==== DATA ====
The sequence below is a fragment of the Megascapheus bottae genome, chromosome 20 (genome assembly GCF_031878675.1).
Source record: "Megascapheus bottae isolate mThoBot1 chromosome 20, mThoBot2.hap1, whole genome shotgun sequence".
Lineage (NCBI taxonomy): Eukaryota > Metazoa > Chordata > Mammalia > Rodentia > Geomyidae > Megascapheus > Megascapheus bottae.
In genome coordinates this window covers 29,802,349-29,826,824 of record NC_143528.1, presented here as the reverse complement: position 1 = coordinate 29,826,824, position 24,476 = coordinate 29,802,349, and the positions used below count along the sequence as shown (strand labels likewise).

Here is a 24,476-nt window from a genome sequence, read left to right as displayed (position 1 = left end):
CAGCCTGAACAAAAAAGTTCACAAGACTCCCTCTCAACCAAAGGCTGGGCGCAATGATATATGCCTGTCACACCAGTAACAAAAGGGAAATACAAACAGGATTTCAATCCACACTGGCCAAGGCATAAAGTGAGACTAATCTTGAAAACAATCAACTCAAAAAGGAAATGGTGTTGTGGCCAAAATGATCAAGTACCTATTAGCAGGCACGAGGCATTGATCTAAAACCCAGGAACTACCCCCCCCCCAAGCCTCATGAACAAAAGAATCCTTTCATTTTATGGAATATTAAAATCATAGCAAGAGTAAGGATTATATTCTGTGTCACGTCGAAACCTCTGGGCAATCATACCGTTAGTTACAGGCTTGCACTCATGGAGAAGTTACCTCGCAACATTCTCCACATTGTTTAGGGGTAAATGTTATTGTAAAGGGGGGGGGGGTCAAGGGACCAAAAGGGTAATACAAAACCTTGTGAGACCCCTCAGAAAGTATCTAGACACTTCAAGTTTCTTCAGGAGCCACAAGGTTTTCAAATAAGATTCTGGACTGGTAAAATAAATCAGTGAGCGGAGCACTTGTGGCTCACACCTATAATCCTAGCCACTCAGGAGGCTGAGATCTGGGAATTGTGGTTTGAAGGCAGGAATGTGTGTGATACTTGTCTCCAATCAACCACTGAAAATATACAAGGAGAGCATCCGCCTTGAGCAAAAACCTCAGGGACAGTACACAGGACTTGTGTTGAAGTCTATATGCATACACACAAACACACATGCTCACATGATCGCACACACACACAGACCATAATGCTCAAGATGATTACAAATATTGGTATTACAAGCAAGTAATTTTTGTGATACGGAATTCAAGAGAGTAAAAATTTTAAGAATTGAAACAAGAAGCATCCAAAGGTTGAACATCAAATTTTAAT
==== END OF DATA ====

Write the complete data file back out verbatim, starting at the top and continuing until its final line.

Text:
The sequence below is a fragment of the Megascapheus bottae genome, chromosome 20 (genome assembly GCF_031878675.1).
Source record: "Megascapheus bottae isolate mThoBot1 chromosome 20, mThoBot2.hap1, whole genome shotgun sequence".
Lineage (NCBI taxonomy): Eukaryota > Metazoa > Chordata > Mammalia > Rodentia > Geomyidae > Megascapheus > Megascapheus bottae.
In genome coordinates this window covers 29,802,349-29,826,824 of record NC_143528.1, presented here as the reverse complement: position 1 = coordinate 29,826,824, position 24,476 = coordinate 29,802,349, and the positions used below count along the sequence as shown (strand labels likewise).

Here is a 24,476-nt window from a genome sequence, read left to right as displayed (position 1 = left end):
CAGCCTGAACAAAAAAGTTCACAAGACTCCCTCTCAACCAAAGGCTGGGCGCAATGATATATGCCTGTCACACCAGTAACAAAAGGGAAATACAAACAGGATTTCAATCCACACTGGCCAAGGCATAAAGTGAGACTAATCTTGAAAACAATCAACTCAAAAAGGAAATGGTGTTGTGGCCAAAATGATCAAGTACCTATTAGCAGGCACGAGGCATTGATCTAAAACCCAGGAACTACCCCCCCCCCAAGCCTCATGAACAAAAGAATCCTTTCATTTTATGGAATATTAAAATCATAGCAAGAGTAAGGATTATATTCTGTGTCACGTCGAAACCTCTGGGCAATCATACCGTTAGTTACAGGCTTGCACTCATGGAGAAGTTACCTCGCAACATTCTCCACATTGTTTAGGGGTAAATGTTATTGTAAAGGGGGGGGGGGTCAAGGGACCAAAAGGGTAATACAAAACCTTGTGAGACCCCTCAGAAAGTATCTAGACACTTCAAGTTTCTTCAGGAGCCACAAGGTTTTCAAATAAGATTCTGGACTGGTAAAATAAATCAGTGAGCGGAGCACTTGTGGCTCACACCTATAATCCTAGCCACTCAGGAGGCTGAGATCTGGGAATTGTGGTTTGAAGGCAGGAATGTGTGTGATACTTGTCTCCAATCAACCACTGAAAATATACAAGGAGAGCATCCGCCTTGAGCAAAAACCTCAGGGACAGTACACAGGACTTGTGTTGAAGTCTATATGCATACACACAAACACACATGCTCACATGATCGCACACACACACAGACCATAATGCTCAAGATGATTACAAATATTGGTATTACAAGCAAGTAATTTTTGTGATACGGAATTCAAGAGAGTAAAAATTTTAAGAATTGAAACAAGAAGCATCCAAAGGTTGAACATCAAATTTTAAT